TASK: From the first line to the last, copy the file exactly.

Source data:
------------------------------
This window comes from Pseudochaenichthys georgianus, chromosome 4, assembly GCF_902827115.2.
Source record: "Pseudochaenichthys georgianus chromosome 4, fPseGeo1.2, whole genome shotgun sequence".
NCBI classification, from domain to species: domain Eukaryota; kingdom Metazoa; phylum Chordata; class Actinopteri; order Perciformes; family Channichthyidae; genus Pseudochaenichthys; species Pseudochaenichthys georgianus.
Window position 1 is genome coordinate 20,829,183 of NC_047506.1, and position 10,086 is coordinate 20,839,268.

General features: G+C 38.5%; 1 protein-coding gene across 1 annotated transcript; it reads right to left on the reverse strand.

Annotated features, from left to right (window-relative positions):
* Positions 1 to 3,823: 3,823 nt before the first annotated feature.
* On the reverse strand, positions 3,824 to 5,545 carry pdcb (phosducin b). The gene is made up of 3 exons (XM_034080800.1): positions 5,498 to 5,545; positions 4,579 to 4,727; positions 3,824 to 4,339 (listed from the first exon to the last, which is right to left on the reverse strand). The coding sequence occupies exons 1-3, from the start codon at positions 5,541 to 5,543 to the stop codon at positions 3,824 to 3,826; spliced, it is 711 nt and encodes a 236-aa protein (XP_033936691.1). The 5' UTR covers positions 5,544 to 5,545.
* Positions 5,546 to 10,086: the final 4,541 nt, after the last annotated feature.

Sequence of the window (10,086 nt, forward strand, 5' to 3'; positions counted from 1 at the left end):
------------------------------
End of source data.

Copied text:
This window comes from Pseudochaenichthys georgianus, chromosome 4, assembly GCF_902827115.2.
Source record: "Pseudochaenichthys georgianus chromosome 4, fPseGeo1.2, whole genome shotgun sequence".
NCBI classification, from domain to species: domain Eukaryota; kingdom Metazoa; phylum Chordata; class Actinopteri; order Perciformes; family Channichthyidae; genus Pseudochaenichthys; species Pseudochaenichthys georgianus.
Window position 1 is genome coordinate 20,829,183 of NC_047506.1, and position 10,086 is coordinate 20,839,268.

General features: G+C 38.5%; 1 protein-coding gene across 1 annotated transcript; it reads right to left on the reverse strand.

Annotated features, from left to right (window-relative positions):
* Positions 1 to 3,823: 3,823 nt before the first annotated feature.
* On the reverse strand, positions 3,824 to 5,545 carry pdcb (phosducin b). The gene is made up of 3 exons (XM_034080800.1): positions 5,498 to 5,545; positions 4,579 to 4,727; positions 3,824 to 4,339 (listed from the first exon to the last, which is right to left on the reverse strand). The coding sequence occupies exons 1-3, from the start codon at positions 5,541 to 5,543 to the stop codon at positions 3,824 to 3,826; spliced, it is 711 nt and encodes a 236-aa protein (XP_033936691.1). The 5' UTR covers positions 5,544 to 5,545.
* Positions 5,546 to 10,086: the final 4,541 nt, after the last annotated feature.

Sequence of the window (10,086 nt, forward strand, 5' to 3'; positions counted from 1 at the left end):